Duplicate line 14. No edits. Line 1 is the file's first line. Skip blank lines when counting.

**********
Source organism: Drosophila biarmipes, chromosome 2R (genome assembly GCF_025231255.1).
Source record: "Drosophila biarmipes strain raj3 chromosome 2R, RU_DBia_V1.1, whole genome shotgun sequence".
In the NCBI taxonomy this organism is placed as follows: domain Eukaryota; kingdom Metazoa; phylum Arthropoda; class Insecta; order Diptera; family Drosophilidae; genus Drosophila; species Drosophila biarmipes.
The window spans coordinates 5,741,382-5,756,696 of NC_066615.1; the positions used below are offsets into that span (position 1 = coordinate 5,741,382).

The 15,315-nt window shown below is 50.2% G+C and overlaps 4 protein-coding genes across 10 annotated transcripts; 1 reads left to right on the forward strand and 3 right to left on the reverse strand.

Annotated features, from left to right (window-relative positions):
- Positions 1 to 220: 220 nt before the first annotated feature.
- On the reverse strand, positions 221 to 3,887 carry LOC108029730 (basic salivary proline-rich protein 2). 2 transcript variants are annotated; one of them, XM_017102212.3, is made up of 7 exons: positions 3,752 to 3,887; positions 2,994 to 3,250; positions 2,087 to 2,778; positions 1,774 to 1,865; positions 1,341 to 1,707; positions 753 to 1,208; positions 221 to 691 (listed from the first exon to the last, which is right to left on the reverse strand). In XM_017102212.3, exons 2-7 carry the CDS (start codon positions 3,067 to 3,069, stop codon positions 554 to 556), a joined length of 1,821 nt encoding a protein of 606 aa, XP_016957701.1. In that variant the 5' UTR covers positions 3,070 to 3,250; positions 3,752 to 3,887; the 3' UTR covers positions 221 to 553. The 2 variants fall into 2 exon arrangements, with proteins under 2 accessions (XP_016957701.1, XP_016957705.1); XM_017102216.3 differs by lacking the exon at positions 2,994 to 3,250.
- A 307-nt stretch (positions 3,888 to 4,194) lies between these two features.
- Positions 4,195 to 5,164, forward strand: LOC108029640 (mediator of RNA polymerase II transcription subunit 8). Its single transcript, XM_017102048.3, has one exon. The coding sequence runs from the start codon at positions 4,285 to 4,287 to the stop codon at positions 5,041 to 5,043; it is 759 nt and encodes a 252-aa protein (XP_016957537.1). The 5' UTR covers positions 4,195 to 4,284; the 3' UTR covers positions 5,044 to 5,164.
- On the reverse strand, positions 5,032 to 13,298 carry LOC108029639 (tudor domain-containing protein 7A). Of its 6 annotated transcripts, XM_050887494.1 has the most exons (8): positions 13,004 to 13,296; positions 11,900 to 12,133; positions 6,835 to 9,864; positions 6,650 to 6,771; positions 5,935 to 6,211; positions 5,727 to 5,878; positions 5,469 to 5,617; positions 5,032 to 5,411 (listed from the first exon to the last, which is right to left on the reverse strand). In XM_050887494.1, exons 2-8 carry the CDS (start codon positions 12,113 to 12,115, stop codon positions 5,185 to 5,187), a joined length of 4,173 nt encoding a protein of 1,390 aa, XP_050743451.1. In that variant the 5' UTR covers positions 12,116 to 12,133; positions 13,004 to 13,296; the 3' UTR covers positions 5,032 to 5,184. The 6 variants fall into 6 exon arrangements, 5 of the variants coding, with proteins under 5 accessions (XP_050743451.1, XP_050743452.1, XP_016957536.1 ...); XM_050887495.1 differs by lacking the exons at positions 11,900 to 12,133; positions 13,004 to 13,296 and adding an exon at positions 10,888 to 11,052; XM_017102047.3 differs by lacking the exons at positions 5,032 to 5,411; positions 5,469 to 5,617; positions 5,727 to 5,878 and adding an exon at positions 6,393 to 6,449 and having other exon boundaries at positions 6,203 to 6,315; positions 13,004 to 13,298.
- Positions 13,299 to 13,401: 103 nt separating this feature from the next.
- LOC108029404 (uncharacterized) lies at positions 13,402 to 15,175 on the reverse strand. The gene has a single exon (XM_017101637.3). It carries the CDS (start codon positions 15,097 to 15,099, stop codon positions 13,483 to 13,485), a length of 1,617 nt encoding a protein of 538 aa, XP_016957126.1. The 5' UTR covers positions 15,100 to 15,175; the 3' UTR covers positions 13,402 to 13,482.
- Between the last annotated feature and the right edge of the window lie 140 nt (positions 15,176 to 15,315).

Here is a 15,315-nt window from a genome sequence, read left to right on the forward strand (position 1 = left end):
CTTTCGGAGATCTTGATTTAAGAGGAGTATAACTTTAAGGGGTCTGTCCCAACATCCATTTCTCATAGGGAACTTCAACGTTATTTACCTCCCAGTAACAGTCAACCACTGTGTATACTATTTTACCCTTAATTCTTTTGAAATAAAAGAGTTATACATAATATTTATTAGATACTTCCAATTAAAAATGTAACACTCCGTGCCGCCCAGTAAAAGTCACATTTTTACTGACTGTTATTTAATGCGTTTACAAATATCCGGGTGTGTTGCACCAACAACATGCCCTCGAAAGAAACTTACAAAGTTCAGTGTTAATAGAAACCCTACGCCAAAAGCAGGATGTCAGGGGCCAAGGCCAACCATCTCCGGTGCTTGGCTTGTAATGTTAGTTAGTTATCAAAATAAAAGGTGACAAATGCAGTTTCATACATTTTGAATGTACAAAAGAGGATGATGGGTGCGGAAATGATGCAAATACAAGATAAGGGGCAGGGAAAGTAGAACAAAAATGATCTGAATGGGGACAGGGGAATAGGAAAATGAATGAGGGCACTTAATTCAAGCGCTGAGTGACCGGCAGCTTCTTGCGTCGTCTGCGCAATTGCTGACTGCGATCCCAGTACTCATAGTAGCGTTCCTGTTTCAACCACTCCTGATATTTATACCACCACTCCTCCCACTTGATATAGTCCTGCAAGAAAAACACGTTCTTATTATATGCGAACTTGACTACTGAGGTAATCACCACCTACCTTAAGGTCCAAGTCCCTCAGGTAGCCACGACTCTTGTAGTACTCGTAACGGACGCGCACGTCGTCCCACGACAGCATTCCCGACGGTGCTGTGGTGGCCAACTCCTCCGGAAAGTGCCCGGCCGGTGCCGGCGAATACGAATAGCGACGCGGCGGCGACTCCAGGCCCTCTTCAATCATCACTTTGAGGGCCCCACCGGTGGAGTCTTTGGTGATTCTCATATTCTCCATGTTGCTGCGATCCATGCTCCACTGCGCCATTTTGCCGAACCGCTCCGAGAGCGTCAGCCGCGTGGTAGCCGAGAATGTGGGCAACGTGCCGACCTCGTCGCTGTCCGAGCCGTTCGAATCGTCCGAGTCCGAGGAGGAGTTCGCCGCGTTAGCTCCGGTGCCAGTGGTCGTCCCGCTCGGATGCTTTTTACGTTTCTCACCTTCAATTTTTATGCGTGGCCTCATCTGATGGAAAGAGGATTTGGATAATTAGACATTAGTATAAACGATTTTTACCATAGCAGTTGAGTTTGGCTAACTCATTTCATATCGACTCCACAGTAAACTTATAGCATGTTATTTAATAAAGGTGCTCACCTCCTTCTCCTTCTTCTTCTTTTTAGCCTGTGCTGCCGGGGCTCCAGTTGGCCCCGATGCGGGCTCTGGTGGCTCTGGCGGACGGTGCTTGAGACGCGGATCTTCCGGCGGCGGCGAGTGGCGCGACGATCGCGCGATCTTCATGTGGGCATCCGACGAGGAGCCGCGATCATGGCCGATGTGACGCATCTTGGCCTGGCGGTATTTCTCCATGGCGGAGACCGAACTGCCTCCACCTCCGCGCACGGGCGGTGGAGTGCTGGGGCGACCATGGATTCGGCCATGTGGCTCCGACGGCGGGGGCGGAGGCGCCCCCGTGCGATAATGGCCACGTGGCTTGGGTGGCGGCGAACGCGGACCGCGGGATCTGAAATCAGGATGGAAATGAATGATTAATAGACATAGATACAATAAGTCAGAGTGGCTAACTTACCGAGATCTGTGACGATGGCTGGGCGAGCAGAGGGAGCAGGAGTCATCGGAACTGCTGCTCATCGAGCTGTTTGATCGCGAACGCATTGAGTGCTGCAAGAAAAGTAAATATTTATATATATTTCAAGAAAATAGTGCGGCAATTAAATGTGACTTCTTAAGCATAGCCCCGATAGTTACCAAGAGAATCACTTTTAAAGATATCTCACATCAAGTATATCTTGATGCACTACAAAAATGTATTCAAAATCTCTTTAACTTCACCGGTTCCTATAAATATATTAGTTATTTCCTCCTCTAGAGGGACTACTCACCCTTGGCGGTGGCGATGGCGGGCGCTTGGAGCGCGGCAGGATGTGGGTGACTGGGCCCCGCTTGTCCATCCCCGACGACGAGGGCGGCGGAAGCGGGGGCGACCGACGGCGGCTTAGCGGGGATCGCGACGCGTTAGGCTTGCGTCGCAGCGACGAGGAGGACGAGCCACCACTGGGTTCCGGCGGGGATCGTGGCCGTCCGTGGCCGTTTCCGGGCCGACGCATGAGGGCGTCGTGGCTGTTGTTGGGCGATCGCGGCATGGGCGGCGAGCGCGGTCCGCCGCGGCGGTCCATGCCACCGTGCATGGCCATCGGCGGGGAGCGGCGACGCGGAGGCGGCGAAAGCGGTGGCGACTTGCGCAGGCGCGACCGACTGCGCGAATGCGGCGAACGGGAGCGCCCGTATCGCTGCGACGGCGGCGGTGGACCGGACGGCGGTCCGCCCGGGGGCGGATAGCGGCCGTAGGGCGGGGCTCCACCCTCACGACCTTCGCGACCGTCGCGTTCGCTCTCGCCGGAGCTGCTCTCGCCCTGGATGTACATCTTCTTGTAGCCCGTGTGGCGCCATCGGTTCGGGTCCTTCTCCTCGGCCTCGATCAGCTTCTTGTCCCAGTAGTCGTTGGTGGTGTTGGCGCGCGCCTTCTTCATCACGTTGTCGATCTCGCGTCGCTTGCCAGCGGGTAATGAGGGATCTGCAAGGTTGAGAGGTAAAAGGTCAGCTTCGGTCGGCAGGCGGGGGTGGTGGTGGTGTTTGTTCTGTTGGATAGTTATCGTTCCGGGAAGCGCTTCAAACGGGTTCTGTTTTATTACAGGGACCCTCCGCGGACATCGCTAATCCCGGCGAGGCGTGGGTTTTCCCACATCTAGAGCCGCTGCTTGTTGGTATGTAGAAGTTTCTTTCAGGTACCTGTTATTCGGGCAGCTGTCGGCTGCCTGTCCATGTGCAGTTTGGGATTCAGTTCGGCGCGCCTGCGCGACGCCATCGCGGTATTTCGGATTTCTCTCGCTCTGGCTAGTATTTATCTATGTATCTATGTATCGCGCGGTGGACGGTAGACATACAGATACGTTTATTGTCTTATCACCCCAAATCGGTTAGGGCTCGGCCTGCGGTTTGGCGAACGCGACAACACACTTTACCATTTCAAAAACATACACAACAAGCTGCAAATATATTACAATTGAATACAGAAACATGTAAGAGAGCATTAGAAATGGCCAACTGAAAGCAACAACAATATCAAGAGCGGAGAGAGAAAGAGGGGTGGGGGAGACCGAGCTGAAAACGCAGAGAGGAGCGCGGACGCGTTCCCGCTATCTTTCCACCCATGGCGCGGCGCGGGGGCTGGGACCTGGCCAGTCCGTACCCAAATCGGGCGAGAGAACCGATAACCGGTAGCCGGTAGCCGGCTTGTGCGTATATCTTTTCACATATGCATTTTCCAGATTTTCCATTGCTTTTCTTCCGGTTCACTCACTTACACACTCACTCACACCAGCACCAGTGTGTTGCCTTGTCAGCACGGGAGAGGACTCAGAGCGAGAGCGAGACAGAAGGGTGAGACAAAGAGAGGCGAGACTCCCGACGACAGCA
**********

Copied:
- Between the last annotated feature and the right edge of the window lie 140 nt (positions 15,176 to 15,315).